Fasten the carrier in a position where it doesn’t topple violently if the car halts or swerves suddenly. Ideally, secure it with your seat belt if you can. if possible, ensure that you and your cat maintain a line of sight throughout the journey.

Try as much as possible to maintain the same feeding and play time for your cat along the journey. If there is going to be a time-change at your destination, plan for this shift prior to your departure by slowly changing the time you feed your cat to match the time at your planned destination.

Leave your windows open if you must step out for a brief few minutes. But, ensure your cat is not left to roam around the vehicle or have too much space to wiggle out of the window – as they are known to notoriously do. Also, the ASPCA warns that pets shouldn’t be left in a parked car for longer than a few minutes, regardless of the weather. Heat can warm up the car to uncomfortable temperatures, and in cold weather, they risk succumbing to hypothermia.


Step 1
Always check with the airline before you book. Do they accept pets on board? Will the cat have to go in the cargo hold (Or is it better that they stay with you)? Inquire about how many cats you can bring on board, and what carrier would be needed. Also, find out what medical or vaccination certificates you may have to tender before boarding.

Get a new identification tag for your cat that contains information such as your name, address, telephone and the cat’s microchip number (if applicable), and your destination printed on it.

It is preferable to book a direct one-way flight where possible. Stopovers can both be discomforting for you and your pets, as you may be required to board with your pet again onto the next plane. Also, your cat being transferred from one cargo hold to another can be very uncomfortable. When you must have stopovers, ensure that the weather at the destination is not in either of the extremes – hot or cold.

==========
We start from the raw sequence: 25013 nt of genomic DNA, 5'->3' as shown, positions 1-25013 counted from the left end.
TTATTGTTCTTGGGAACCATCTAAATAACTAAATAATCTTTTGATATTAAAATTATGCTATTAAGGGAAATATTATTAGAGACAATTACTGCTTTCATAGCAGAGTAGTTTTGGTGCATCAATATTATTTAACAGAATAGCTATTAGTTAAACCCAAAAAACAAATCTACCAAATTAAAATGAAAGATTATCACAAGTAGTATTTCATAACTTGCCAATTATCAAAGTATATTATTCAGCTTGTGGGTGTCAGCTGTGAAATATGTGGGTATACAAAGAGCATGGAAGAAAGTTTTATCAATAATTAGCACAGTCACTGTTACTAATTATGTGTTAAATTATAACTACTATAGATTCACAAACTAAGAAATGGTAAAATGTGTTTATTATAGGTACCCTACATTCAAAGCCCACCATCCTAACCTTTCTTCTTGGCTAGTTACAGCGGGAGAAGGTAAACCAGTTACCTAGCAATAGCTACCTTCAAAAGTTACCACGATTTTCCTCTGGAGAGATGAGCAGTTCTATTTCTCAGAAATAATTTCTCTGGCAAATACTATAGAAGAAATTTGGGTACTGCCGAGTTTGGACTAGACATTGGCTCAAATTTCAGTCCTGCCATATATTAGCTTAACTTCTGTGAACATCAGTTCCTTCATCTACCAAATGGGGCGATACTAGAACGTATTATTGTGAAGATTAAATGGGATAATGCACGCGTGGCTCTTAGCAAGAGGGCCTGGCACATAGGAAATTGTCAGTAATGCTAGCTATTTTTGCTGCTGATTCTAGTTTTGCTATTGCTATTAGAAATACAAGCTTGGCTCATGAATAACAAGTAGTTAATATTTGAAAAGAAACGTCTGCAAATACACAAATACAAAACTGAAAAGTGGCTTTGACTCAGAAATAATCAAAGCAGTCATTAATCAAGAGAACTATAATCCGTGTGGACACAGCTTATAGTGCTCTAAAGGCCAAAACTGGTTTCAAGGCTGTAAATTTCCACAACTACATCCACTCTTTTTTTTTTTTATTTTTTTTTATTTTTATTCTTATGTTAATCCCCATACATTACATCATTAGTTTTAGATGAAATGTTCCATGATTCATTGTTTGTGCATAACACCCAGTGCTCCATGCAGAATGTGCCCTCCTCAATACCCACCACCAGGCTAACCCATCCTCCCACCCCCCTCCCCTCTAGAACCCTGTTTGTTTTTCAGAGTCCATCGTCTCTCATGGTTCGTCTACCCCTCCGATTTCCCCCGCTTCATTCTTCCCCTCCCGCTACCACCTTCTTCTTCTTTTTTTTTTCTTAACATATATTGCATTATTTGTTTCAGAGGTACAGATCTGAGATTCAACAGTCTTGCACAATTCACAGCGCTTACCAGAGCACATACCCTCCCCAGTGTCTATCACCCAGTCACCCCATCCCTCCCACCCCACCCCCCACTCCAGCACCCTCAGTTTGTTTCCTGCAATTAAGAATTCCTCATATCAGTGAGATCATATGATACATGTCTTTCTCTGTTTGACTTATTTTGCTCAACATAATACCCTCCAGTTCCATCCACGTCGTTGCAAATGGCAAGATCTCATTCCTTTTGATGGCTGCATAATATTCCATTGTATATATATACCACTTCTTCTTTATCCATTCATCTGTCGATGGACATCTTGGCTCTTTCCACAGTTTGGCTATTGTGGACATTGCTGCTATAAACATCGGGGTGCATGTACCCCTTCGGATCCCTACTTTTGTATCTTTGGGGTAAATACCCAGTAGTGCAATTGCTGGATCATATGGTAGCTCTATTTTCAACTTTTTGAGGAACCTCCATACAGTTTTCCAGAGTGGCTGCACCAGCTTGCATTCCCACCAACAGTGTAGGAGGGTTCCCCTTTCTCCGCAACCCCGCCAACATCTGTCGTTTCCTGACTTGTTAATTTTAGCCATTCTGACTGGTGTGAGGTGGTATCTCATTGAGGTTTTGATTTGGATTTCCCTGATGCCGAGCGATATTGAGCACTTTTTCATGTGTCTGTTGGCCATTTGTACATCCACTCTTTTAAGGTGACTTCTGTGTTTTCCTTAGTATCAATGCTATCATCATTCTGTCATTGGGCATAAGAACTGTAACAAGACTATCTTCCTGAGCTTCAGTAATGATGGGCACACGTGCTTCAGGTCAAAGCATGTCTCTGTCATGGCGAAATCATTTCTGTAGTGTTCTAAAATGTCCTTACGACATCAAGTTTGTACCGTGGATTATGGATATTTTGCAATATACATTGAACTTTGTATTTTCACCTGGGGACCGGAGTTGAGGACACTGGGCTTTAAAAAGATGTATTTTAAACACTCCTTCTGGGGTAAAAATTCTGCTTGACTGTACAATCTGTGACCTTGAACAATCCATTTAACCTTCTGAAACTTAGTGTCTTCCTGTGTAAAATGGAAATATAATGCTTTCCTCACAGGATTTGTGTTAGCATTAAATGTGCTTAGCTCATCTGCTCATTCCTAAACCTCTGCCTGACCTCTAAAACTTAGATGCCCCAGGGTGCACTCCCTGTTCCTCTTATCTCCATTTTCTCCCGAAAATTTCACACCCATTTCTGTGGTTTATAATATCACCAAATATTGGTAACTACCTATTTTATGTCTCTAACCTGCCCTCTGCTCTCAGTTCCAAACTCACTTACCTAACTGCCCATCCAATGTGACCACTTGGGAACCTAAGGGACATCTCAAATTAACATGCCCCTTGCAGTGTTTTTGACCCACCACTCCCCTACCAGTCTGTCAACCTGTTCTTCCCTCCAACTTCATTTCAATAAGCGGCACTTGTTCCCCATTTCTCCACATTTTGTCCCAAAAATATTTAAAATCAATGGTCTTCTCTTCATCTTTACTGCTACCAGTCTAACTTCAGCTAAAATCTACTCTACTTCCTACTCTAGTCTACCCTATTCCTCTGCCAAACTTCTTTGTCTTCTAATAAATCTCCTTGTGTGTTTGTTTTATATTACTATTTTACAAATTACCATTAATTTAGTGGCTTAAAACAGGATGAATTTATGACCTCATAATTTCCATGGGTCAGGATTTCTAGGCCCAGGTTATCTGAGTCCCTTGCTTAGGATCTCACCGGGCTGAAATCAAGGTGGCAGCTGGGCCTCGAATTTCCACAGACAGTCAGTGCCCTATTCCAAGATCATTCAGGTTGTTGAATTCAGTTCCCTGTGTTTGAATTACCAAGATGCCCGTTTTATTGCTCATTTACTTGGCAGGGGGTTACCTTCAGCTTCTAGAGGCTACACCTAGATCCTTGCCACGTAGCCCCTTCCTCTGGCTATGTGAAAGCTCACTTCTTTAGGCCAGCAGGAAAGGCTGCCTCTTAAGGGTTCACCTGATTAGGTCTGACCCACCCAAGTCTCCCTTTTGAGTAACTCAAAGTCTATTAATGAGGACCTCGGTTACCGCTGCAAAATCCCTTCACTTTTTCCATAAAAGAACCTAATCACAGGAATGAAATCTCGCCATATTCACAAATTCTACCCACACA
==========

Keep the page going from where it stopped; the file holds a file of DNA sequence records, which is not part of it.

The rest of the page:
With a very visible pen or marker, clearly write your name and destination address along with a sticker that reads “Live Animal” on the carrier. This should be written upright on the carrier so it is easy to read – this is even more important if your cat is going into the cargo hold. ASPCA and The CatWellness News Website recommends that you attach a recent picture of your pet on the carrier, so it can be identified if it escapes from the carrier at any point.

If your cat is traveling in the cargo hold, inform a member of the flight crew as soon as you board the plane. The flight crew will then make decisions (cargo hold pressure, temperature etc.) with the consideration of your pet in mind.

Once you have confirmed your departure, ensure that you contact the relevant agencies to find out what documents— medical certificates, permits—are needed. This is important if you will be traveling overseas, as they may take a while to process.

Your cat may be calmer if it is mildly sedated – but only do this when the cat is traveling in the cabin with you. ASPCA advises against tranquilizing cats if they are flying. The Alley Cat Small Animal Hospital in Napa also opines that cats need to be active and interact with their surroundings during the flight. The hospital also states that most in flight animal deaths are mainly caused by tranquilizers.